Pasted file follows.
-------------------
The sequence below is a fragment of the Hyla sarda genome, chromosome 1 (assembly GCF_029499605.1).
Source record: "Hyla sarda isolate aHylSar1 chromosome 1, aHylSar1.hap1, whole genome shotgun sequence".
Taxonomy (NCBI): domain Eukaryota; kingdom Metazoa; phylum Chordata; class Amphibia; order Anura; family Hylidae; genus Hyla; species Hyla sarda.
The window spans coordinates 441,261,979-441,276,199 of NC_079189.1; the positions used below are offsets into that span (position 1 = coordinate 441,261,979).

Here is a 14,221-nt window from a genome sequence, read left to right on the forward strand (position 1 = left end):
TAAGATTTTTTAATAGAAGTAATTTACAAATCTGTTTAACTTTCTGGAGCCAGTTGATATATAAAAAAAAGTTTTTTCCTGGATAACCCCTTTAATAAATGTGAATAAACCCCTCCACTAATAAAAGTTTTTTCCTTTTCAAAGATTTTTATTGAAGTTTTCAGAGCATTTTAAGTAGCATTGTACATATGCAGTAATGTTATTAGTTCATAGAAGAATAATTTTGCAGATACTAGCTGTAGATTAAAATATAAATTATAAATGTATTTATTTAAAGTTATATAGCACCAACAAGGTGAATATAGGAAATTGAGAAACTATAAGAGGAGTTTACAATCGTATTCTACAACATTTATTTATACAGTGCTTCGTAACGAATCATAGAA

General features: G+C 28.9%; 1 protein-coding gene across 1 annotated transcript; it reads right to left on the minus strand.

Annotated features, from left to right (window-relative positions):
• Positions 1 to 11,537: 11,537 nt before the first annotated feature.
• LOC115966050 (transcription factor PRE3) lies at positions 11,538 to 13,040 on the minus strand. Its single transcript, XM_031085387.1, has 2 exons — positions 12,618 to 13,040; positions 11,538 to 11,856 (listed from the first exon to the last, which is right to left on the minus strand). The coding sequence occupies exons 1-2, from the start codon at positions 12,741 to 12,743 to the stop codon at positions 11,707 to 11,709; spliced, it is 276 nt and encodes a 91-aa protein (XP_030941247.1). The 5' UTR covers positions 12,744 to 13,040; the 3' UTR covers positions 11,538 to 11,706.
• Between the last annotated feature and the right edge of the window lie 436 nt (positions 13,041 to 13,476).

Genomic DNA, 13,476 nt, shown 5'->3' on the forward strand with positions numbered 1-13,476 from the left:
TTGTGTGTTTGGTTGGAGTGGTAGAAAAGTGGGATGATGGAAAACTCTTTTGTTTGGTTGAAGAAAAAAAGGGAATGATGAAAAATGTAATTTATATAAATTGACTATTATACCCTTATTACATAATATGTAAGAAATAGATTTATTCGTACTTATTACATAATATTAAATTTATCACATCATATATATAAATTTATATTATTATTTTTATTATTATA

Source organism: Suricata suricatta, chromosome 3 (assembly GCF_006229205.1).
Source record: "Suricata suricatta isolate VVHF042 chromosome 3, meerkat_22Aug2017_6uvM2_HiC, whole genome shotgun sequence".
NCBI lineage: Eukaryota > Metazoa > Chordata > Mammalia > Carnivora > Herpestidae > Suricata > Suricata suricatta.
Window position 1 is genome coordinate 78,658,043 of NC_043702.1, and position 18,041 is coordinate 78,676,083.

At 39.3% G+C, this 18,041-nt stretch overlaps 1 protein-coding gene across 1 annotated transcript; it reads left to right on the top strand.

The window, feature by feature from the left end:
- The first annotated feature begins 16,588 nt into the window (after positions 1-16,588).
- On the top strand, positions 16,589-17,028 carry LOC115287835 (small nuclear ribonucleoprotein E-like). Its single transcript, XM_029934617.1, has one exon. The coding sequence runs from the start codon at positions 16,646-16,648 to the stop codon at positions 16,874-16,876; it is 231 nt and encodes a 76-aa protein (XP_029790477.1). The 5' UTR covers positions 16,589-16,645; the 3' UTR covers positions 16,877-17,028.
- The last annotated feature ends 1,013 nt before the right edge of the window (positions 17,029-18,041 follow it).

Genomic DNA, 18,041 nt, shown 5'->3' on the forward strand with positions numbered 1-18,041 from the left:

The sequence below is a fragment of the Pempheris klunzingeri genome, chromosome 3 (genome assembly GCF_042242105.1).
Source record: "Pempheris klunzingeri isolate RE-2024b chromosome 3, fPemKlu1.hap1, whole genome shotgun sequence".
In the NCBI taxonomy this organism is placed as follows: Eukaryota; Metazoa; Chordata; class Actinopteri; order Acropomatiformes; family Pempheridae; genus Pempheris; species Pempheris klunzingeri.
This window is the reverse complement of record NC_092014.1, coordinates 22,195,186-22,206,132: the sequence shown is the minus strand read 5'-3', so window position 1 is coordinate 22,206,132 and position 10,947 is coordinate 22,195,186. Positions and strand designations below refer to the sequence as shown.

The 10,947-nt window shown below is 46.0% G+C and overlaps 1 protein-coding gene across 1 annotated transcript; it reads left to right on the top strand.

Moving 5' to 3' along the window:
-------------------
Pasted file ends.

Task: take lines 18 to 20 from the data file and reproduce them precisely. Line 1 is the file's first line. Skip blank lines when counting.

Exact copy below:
At 39.3% G+C, this 18,041-nt stretch overlaps 1 protein-coding gene across 1 annotated transcript; it reads left to right on the top strand.

The window, feature by feature from the left end:
- The first annotated feature begins 16,588 nt into the window (after positions 1-16,588).